2/16/2013 9:31:00 AM Rituals of unity augment Mexican weddings
Catholic Sentinel photos by Jose Salame
Rosa Lidia Pascual receives ceremonial coins from Victor Cristobal during their wedding at St. Patrick Church in Portland.
Victor Cristobal and Rosa Lidia Pascual are bound with lasso-like rosary during their wedding at St. Patrick Church in Portland.
Well before the wedding, some couples in Hispanic cultures keep an old tradition in which the man asks the bride's family for her hand in marriage. Because of the importance of family unity, the groom's entire family meets with the bride's entire family for this rite.
The second part of the custom involves the wider parish community. At the end of a Sunday Mass, some time before the wedding, the engaged couple receives a simple blessing from the priest and the assembly present.
Mexican culture includes the tradition of wedding coins or arras, which goes back to 11th century Spain. After the blessing and exchange of rings, the priest or deacon blesses a set of 13 coins. The groom then gives the coins to his new wife as he pledges to care for her and the home they will build together. The bride receives the arras (the word means "pledge") and commits herself to working with her new husband to use the gifts they have to care for all in need. This is not an official part of the Roman marriage rite.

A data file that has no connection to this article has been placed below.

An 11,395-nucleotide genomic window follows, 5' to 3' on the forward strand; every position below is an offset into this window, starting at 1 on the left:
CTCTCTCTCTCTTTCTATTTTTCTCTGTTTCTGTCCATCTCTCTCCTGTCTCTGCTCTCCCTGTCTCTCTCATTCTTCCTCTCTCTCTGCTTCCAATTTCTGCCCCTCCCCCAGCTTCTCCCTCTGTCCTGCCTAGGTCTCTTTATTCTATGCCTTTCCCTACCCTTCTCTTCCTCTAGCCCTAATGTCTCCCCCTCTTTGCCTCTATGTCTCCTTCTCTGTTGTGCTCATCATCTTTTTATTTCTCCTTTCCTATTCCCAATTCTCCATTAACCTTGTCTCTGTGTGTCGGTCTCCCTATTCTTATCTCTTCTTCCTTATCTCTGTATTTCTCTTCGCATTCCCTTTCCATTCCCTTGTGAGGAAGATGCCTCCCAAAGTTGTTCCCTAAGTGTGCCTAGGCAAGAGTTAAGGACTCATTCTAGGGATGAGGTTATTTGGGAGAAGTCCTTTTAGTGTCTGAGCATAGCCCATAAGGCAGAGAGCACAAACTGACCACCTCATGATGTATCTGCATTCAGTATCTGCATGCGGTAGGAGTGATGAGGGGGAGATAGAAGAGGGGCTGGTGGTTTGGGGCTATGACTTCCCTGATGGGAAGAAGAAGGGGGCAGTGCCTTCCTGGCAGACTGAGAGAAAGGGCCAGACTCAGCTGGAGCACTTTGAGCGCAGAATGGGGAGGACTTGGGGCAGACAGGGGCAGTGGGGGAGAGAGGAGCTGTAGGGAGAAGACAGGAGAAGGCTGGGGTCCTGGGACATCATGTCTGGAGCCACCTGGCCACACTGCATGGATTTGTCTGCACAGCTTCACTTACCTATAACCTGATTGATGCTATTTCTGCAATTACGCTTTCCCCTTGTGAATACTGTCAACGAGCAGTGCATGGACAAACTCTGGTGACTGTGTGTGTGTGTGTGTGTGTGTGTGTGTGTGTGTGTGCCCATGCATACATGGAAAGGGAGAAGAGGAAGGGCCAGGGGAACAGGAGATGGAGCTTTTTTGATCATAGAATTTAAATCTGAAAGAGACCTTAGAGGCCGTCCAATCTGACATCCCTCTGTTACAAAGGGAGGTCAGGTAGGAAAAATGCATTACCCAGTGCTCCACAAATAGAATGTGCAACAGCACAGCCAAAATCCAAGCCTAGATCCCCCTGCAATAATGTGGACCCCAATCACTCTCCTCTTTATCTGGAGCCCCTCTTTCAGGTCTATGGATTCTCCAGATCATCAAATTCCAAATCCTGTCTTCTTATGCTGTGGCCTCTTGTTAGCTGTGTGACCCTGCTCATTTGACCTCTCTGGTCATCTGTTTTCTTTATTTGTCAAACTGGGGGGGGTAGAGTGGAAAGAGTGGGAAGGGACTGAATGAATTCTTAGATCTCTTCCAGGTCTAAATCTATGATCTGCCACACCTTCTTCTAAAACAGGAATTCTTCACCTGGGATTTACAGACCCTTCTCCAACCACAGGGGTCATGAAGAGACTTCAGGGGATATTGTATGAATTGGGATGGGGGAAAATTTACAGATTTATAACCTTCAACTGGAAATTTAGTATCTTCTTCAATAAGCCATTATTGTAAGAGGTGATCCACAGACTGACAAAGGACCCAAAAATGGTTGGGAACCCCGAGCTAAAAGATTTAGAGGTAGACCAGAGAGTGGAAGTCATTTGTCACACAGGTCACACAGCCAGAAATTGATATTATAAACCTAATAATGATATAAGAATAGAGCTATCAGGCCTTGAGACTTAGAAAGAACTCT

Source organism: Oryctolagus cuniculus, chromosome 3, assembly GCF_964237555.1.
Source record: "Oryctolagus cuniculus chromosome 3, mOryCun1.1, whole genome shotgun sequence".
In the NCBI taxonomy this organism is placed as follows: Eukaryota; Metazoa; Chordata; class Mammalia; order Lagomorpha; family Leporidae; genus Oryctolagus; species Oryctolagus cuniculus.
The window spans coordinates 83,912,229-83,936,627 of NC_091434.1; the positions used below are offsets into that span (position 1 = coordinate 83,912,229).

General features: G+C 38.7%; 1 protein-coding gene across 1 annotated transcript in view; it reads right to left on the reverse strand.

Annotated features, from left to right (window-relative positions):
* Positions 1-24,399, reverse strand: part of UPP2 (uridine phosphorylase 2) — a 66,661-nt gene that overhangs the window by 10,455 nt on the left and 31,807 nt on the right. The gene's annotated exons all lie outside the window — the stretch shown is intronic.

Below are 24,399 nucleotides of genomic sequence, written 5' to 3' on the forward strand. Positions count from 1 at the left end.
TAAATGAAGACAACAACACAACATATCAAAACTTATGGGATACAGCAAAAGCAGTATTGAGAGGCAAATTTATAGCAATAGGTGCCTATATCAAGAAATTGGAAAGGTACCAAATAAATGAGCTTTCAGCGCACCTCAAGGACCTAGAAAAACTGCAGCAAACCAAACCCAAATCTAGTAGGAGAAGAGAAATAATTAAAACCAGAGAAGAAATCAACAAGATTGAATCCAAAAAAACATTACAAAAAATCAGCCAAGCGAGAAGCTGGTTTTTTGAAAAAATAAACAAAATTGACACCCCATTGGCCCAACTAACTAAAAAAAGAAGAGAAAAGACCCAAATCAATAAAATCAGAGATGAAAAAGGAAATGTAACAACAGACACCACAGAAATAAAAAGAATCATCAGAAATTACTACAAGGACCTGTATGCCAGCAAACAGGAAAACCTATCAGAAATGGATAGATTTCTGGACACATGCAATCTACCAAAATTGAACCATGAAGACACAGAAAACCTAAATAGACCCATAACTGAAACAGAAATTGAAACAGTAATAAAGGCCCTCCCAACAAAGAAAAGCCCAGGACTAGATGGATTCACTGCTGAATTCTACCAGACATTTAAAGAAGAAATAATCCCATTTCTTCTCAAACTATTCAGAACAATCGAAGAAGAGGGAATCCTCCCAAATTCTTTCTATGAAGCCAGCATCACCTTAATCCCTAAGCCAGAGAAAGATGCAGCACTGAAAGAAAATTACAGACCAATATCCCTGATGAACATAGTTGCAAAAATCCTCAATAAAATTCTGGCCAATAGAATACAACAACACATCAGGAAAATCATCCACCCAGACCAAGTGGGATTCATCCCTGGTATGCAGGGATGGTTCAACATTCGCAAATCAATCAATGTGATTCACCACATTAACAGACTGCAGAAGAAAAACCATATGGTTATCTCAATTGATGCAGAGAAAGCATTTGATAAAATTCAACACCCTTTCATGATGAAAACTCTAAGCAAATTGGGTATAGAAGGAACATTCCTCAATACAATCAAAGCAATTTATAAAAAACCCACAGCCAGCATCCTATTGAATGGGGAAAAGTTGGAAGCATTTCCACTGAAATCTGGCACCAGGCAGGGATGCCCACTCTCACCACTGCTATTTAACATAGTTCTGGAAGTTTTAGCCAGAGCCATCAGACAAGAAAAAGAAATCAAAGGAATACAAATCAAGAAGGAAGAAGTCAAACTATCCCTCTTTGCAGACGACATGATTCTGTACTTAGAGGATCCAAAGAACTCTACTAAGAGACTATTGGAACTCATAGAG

Together for Life, Juntos Para Toda La Vida, a book for couples published by Ave Maria Press, says the arras ritual can be updated if couples desire. "Today, many couples depend on two incomes in order to manage their financial needs," the book says. "So the words that accompany the giving and receiving of the arras can express this contemporary reality as well as communicate the sacrifice that each of you will make for the other. If the words you use are crafted well, they can also express your new sacramental role in the community. As a couple, you are now a new sign of God’s love to the world, especially for those in need. The arras can represent your sacrifice not just for each other but also for those who come to you seeking your care and kindness."
The use of the lazo — today a large double-looped rosary that ties the couple together — goes back at least to the seventh century Spain. It seems to have been a garland of uncertain shape draped over the couple's shoulders, says Gift and Promise: Customs and Traditions in Hispanic Rites of Marriage. The circular lazo used today may have additional roots in native Meso-American marriage ceremonies, in which the clothes of bride and groom were often tied together.
The U.S. bishops have approved the new rite of marriage in Spanish language for use in the U.S. The arras and lazo are now included as options in the official ritual.